‘The method of the murder – blunt force trauma… positioning of the bodies,’ all pointed to an occult-themed killing, they said.

But they also mentioned they had a person of interest who had ties to a ‘faith or religion’ they believed would connect them to having an urge to kill during the blue moon. With no money taken from the wealthy family it seemed like the only motive.

Their prime suspect was Hartung. He had been the last to see his mum and half-brothers and although neighbours saw him leave on the night of his weekly dinner, he unusually drove away later than he normally did and with no headlights on. Police found Hartung’s DNA throughout the crime scene, which wasn’t a surprise for a man who often visited the home.

Hartung practised the pagan witchcraft Wicca. He had a Wiccan ‘worship room’ in his house, with books about witchcraft and even an Ouija board. Local pagan followers were outraged at the suggestion that Wicca traditions had anything to do with murder.

‘No one I’ve ever been exposed to in the community would do anything like this,’ they insisted, as the press continued to refer to the murderer of the Smith family as the Blue Moon Killer. So why else was Hartung a suspect? And could the motive be something far less fanciful than coinciding with a rare moon?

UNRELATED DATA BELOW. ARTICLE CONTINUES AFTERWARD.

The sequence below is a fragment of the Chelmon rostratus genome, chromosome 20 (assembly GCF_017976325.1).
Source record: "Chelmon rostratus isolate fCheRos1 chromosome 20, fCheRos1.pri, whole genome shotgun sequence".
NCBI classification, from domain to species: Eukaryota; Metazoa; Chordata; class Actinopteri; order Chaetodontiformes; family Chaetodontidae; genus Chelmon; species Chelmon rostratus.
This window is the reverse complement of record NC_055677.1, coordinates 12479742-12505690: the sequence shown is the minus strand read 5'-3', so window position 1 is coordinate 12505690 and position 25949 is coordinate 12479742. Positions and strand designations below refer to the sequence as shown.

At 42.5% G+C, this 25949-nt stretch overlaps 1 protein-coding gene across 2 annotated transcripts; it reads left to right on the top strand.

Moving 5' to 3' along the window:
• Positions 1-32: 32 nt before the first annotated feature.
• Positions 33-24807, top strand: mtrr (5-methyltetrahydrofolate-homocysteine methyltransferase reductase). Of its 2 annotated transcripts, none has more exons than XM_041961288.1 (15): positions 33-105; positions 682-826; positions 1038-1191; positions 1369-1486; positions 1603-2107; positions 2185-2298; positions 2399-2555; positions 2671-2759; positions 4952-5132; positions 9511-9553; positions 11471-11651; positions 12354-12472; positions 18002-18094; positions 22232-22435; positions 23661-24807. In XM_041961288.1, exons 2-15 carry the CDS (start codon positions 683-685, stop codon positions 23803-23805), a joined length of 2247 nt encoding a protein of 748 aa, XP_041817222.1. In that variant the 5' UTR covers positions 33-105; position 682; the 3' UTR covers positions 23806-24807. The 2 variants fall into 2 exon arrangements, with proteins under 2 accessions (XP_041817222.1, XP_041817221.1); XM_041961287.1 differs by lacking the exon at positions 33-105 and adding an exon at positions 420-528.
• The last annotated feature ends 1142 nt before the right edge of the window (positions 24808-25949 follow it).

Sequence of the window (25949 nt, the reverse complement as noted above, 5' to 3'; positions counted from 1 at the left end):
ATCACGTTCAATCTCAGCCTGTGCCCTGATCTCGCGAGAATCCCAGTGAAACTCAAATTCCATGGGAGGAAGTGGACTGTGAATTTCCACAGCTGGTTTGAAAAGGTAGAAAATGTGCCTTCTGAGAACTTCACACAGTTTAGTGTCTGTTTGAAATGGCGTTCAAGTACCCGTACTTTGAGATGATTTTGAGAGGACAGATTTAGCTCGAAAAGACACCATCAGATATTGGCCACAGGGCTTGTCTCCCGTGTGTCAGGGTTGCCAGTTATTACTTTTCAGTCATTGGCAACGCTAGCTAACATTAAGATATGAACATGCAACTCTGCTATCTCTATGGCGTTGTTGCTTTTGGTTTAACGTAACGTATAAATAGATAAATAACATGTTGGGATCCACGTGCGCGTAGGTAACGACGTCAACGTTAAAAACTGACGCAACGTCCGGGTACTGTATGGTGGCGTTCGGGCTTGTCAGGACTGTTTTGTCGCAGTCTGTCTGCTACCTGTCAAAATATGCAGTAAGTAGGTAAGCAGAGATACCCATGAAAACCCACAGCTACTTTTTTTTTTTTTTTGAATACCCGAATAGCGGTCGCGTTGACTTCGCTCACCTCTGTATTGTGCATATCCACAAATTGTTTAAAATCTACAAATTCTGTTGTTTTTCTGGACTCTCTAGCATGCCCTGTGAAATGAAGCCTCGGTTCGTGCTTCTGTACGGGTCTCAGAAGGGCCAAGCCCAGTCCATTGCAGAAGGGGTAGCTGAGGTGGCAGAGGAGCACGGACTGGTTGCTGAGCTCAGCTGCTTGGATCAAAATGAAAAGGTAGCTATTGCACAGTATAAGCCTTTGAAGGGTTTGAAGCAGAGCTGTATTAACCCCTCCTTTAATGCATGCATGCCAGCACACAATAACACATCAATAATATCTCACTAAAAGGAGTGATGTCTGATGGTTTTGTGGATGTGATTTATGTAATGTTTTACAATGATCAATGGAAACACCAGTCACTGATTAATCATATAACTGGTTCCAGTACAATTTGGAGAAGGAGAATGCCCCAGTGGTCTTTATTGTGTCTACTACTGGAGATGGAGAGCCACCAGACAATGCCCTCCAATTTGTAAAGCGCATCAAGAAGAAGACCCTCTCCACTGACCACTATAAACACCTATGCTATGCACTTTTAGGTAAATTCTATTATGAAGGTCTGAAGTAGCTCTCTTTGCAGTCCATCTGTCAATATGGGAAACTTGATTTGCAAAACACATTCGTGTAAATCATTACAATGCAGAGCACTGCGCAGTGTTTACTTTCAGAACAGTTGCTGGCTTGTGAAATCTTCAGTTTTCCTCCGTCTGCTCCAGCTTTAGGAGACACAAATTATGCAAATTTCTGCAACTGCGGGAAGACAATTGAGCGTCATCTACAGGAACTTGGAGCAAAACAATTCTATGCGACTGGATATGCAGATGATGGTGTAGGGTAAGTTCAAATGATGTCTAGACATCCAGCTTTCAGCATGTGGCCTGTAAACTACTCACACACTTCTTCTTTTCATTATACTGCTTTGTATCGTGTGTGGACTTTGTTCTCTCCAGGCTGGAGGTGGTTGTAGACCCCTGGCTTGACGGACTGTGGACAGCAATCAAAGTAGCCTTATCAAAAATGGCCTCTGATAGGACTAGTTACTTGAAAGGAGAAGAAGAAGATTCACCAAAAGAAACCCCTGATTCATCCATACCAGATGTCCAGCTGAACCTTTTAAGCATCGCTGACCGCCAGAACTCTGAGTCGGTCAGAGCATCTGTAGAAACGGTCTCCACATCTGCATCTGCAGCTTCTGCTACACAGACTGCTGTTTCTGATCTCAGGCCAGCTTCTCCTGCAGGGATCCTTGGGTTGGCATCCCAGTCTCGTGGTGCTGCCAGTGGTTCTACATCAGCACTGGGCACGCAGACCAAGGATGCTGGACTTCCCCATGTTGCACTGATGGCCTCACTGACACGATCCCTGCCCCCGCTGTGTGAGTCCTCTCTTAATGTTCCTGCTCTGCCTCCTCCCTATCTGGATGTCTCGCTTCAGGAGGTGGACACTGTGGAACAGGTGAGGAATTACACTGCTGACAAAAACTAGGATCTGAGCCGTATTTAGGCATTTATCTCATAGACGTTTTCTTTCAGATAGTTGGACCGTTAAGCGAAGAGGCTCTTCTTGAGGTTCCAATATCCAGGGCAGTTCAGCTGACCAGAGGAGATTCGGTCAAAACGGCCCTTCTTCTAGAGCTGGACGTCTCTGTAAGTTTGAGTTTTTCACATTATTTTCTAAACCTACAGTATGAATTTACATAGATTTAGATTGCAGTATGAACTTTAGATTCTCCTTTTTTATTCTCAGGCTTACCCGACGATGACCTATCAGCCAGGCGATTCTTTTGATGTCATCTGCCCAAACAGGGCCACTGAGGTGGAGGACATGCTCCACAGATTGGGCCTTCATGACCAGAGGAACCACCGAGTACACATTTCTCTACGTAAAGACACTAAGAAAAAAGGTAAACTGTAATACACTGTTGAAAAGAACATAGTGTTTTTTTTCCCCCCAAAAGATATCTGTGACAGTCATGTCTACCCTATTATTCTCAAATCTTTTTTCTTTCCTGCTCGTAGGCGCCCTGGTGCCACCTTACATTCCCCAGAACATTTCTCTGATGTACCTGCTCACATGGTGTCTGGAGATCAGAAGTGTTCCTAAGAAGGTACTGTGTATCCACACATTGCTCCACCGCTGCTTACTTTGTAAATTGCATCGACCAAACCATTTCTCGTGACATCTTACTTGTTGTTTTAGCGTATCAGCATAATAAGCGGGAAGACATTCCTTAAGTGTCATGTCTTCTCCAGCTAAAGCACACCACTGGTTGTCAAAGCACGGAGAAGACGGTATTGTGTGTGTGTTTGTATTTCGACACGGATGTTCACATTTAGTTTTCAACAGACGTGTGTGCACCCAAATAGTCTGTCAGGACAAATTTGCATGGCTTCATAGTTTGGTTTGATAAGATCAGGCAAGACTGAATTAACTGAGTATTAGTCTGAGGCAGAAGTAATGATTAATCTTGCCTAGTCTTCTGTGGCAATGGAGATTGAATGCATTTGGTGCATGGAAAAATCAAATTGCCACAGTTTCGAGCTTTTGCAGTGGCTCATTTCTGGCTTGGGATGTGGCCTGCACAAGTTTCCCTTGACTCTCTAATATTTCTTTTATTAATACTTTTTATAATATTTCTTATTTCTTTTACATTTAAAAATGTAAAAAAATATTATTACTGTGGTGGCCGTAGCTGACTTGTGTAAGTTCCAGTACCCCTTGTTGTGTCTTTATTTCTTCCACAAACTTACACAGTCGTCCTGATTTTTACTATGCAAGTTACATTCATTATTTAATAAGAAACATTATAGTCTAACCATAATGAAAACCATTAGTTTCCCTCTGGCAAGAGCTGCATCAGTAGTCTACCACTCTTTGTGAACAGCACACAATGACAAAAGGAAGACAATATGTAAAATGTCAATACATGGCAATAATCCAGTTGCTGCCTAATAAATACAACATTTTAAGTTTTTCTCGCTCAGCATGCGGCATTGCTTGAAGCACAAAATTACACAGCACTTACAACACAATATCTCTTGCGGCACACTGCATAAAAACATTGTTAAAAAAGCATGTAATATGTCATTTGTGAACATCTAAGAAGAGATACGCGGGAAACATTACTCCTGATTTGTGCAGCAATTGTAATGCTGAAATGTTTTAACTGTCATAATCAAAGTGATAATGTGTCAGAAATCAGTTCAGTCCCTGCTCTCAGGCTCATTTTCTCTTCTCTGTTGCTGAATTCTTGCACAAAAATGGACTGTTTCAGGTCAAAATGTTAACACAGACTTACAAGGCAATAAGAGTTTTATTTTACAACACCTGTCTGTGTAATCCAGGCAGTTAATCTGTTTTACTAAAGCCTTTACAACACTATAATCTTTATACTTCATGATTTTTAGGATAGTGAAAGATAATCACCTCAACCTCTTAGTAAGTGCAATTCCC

One of Hartung’s co-workers came forward to say that Hartung had admitted that he’d inherit his mum’s assets because he was the eldest living heir.

Hartung wasn’t in his mum’s will – but if she died, and so did his half-brothers, he would get it all. And ‘all’ was a surprisingly large amount. In total, the family had close to $900,000 in their accounts. It seemed the blue moon had been a coincidence – the motive was money.

Hartung was arrested in the October and charged with the three murders. It would be four and a half years before the case came to trial. The prosecution said Hartung had killed his family for financial gain.

‘This family of three was minding their own business, staying to themselves and taking care of one another for years,’ they said. ‘And no one tried to harm them until, that Tuesday July 28, 2015, when this defendant, Donald Hartung, already had in his mind that he was going to retire.’ They said that Hartung wanted the fortune and knew he could only get it if they all died.

They had an inmate testify against Hartung. Marlin Purifoy, who was serving time for attempted murder, had been in jail with Hartung and said that he’d confessed to the killing, and that he’d been planning it for years.